Graduating Student Standouts
Meet three students graduating in May from Johns Hopkins University. Salim Munoz, Sofie Reynders and Beth Beru all took the majority of their classes at the university’s Montgomery County Campus. They are standouts in the classroom and have used their diverse, real-world experiences as a starting point for launching new career paths. Their stories show that there really is no “typical” student at Johns Hopkins University’s Montgomery County Campus.
Congratulations to Munoz, Reynders and Beru and all of their graduating classmates.
Salim Munoz looks forward to bringing the lessons he has learned at Johns Hopkins University back to his native Mexico.
Munoz, 29, attended medical school in Mexico City, graduating in 2010. But rather than starting to train in his neurosurgery specialty in Mexico, he decided to work on a master’s degree at Johns Hopkins University’s Montgomery County Campus. Munoz holds the distinction of being the first Johns Hopkins Center for Biotechnology Education student to receive a scholarship offered through Mexico’s National Council for Science and Technology, or CONACyT. The scholarship covered part of his tuition.
He was motivated to study in the United States by Roberto Trujillo, president and chief executive of TruBios, one of the companies located on the Montgomery County Campus.
The Trujillo and Munoz families go way back. Munoz’s father met Trujillo at Universidad Autónoma del Estado de México. Munoz’s father, a cardiologist, was a professor at the university; Trujillo was a medical student. The families became friends, and Munoz’s father helped Trujillo come to the United States for his internship.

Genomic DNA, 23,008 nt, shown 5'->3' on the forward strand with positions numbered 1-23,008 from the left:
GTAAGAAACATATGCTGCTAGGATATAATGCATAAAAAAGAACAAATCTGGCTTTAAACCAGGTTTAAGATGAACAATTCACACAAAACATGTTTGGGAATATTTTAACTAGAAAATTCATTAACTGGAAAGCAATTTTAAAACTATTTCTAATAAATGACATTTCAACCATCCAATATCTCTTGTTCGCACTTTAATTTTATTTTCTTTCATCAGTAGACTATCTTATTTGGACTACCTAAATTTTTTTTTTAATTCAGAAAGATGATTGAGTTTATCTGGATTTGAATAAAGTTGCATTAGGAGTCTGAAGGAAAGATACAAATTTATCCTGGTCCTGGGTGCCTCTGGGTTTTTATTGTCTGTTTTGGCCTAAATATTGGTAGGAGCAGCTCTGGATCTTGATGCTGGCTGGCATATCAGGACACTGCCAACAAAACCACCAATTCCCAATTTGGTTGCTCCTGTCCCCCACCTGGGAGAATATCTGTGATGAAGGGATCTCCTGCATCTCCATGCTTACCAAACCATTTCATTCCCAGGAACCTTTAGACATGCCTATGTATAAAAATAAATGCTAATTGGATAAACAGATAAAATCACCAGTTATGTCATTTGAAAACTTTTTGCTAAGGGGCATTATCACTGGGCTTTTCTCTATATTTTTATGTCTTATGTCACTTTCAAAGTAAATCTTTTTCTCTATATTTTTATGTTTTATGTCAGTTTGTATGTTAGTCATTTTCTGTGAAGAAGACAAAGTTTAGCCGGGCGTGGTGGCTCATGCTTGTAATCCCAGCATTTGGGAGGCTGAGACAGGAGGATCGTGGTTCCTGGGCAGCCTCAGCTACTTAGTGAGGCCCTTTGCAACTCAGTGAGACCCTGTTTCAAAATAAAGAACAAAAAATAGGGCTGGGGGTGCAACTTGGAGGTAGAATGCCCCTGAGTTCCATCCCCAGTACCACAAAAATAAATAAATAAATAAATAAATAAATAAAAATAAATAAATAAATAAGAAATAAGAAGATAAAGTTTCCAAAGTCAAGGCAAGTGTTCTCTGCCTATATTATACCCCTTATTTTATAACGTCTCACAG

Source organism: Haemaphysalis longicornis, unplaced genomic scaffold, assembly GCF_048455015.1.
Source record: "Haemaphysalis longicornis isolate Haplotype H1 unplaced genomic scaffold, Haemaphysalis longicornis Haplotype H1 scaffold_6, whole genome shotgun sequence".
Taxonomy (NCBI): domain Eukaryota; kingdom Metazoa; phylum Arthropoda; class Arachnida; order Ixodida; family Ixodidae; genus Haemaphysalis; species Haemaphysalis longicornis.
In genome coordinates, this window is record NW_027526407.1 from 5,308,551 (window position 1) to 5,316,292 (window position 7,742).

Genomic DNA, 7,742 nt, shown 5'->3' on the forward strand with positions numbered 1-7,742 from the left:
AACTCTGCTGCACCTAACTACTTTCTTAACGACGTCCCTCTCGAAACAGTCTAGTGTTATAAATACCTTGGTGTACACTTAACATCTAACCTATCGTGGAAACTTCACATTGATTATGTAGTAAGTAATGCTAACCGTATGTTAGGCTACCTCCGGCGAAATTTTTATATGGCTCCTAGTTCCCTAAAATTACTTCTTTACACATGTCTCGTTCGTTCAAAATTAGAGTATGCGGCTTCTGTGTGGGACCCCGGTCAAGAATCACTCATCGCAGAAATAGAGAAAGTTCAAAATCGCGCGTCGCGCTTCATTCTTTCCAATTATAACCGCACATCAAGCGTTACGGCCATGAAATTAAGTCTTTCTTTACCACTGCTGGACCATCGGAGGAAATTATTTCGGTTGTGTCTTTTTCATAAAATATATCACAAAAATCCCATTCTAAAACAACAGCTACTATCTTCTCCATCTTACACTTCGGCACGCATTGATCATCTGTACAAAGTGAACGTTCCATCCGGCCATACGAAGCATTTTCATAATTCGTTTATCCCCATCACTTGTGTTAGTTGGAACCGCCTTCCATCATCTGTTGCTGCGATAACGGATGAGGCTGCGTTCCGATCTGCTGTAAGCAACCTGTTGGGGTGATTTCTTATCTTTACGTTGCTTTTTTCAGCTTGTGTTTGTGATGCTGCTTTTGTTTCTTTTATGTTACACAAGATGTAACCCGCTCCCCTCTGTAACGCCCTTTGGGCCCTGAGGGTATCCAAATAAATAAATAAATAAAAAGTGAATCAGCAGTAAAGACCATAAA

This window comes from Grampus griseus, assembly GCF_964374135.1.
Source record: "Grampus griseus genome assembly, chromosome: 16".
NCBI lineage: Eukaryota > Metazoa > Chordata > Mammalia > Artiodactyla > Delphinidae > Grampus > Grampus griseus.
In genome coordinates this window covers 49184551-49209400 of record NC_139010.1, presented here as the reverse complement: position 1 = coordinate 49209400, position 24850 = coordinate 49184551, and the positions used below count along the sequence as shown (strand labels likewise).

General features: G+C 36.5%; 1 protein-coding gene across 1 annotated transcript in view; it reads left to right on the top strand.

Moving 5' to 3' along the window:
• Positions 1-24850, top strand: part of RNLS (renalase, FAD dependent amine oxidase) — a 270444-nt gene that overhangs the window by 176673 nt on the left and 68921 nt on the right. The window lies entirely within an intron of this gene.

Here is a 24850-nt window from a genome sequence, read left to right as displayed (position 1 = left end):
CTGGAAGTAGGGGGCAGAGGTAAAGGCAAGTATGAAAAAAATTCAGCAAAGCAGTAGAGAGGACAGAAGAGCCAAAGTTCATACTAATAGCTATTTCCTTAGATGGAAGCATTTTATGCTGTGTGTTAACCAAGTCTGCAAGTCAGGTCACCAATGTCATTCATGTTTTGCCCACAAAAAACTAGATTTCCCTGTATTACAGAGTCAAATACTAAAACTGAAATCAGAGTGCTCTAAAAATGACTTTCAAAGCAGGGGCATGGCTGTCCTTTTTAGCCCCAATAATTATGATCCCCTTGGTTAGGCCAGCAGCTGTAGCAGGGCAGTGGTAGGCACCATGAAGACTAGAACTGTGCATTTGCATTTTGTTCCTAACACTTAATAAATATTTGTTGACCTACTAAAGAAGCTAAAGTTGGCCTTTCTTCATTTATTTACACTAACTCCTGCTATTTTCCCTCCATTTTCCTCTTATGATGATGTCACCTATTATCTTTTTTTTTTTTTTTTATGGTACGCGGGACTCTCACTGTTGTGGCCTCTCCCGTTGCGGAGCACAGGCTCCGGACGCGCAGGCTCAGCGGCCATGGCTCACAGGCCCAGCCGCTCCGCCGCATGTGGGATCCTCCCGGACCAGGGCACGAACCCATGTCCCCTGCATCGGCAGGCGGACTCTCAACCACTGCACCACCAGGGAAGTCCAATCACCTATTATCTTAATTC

Trujillo would later tell Salim Munoz about the biotechnology programs at Johns Hopkins.
“I became inspired by his science and his passion for science,” Munoz said. “That’s how I started to get the idea of coming to the States.”
Munoz came to the United States in February 2013. In May, he will graduate from the Krieger School of Arts & Sciences with a master’s degree in Biotechnology, Enterprise and Entrepreneurship.
After graduation, he plans to do research for a year and then pursue a residency in neurosurgery. He is particularly interested in brain tumors in children and adults. The Master’s in Biotechnology, Enterprise and Entrepreneurship program, Munoz said, gave him insight into the role marketing and finance play in the medical sector and will help him be a better neurosurgeon.
“Most of the people in science and medicine don’t know how to bring discoveries to the market, to patients,” Munoz said. “With my knowledge from this program and all of these new technologies that can help to treat brain diseases, I will be able to know how to bring these technologies faster to the patients. Now I see a broader vision. My program has changed my mind set, the whole way I see science.”
Throughout his time in the master’s program, Munoz interned with TruBios. TruBios is a biotechnology services company focused on offering clinical research and commercialization solutions to Latin American countries.
The internship, he said, gave him an opportunity to apply lessons learned in the classroom to the real world. The campus’ proximity to federal labs gave him exposure to the National Institutes of Health and the Food and Drug Administration. His professors were dedicated to helping him and his classmates succeed.
“My experience was overall great because I had great mentors,” Munoz said. “They were always willing to help.”
Yet he plans to return to Mexico one day, he said, because the country needs leaders who can advance in biotechnology, build research centers and bring products to market more rapidly.
Munoz wants to be part of the leadership that builds Mexico’s research infrastructure, help grow the biotechnology industry and bring solutions to the country’s medical needs.